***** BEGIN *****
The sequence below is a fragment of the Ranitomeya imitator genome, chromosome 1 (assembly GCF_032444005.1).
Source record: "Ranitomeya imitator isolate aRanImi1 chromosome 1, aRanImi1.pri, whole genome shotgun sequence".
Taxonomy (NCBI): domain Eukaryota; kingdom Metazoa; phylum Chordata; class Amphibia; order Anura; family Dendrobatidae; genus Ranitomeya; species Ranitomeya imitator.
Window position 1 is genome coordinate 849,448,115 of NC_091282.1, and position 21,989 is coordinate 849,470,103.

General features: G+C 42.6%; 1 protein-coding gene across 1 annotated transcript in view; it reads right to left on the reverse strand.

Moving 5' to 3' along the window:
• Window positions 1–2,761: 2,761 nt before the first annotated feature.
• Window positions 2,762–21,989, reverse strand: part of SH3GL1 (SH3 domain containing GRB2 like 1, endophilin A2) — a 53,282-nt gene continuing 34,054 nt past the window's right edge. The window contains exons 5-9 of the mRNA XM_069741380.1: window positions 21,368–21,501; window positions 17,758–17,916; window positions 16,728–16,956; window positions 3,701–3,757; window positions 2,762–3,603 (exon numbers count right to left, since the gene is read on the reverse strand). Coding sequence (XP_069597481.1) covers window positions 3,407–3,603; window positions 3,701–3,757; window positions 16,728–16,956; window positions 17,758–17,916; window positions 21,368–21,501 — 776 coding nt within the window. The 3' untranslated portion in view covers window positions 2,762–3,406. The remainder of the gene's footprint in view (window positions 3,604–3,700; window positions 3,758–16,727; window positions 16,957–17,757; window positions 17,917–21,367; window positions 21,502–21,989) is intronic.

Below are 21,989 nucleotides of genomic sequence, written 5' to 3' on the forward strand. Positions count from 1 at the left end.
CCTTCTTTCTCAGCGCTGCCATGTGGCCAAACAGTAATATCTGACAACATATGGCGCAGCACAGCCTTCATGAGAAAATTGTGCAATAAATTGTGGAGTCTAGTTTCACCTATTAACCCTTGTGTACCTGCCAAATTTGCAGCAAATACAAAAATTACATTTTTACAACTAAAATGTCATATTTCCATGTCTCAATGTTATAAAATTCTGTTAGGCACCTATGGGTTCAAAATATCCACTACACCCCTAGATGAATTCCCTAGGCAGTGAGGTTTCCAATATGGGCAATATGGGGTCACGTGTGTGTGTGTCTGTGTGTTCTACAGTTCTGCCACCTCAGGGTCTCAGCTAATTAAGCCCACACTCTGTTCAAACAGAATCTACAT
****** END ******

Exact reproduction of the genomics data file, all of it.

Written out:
The sequence below is a fragment of the Ranitomeya imitator genome, chromosome 1 (assembly GCF_032444005.1).
Source record: "Ranitomeya imitator isolate aRanImi1 chromosome 1, aRanImi1.pri, whole genome shotgun sequence".
Taxonomy (NCBI): domain Eukaryota; kingdom Metazoa; phylum Chordata; class Amphibia; order Anura; family Dendrobatidae; genus Ranitomeya; species Ranitomeya imitator.
Window position 1 is genome coordinate 849,448,115 of NC_091282.1, and position 21,989 is coordinate 849,470,103.

General features: G+C 42.6%; 1 protein-coding gene across 1 annotated transcript in view; it reads right to left on the reverse strand.

Moving 5' to 3' along the window:
• Window positions 1–2,761: 2,761 nt before the first annotated feature.
• Window positions 2,762–21,989, reverse strand: part of SH3GL1 (SH3 domain containing GRB2 like 1, endophilin A2) — a 53,282-nt gene continuing 34,054 nt past the window's right edge. The window contains exons 5-9 of the mRNA XM_069741380.1: window positions 21,368–21,501; window positions 17,758–17,916; window positions 16,728–16,956; window positions 3,701–3,757; window positions 2,762–3,603 (exon numbers count right to left, since the gene is read on the reverse strand). Coding sequence (XP_069597481.1) covers window positions 3,407–3,603; window positions 3,701–3,757; window positions 16,728–16,956; window positions 17,758–17,916; window positions 21,368–21,501 — 776 coding nt within the window. The 3' untranslated portion in view covers window positions 2,762–3,406. The remainder of the gene's footprint in view (window positions 3,604–3,700; window positions 3,758–16,727; window positions 16,957–17,757; window positions 17,917–21,367; window positions 21,502–21,989) is intronic.

Below are 21,989 nucleotides of genomic sequence, written 5' to 3' on the forward strand. Positions count from 1 at the left end.
CCTTCTTTCTCAGCGCTGCCATGTGGCCAAACAGTAATATCTGACAACATATGGCGCAGCACAGCCTTCATGAGAAAATTGTGCAATAAATTGTGGAGTCTAGTTTCACCTATTAACCCTTGTGTACCTGCCAAATTTGCAGCAAATACAAAAATTACATTTTTACAACTAAAATGTCATATTTCCATGTCTCAATGTTATAAAATTCTGTTAGGCACCTATGGGTTCAAAATATCCACTACACCCCTAGATGAATTCCCTAGGCAGTGAGGTTTCCAATATGGGCAATATGGGGTCACGTGTGTGTGTGTCTGTGTGTTCTACAGTTCTGCCACCTCAGGGTCTCAGCTAATTAAGCCCACACTCTGTTCAAACAGAATCTACAT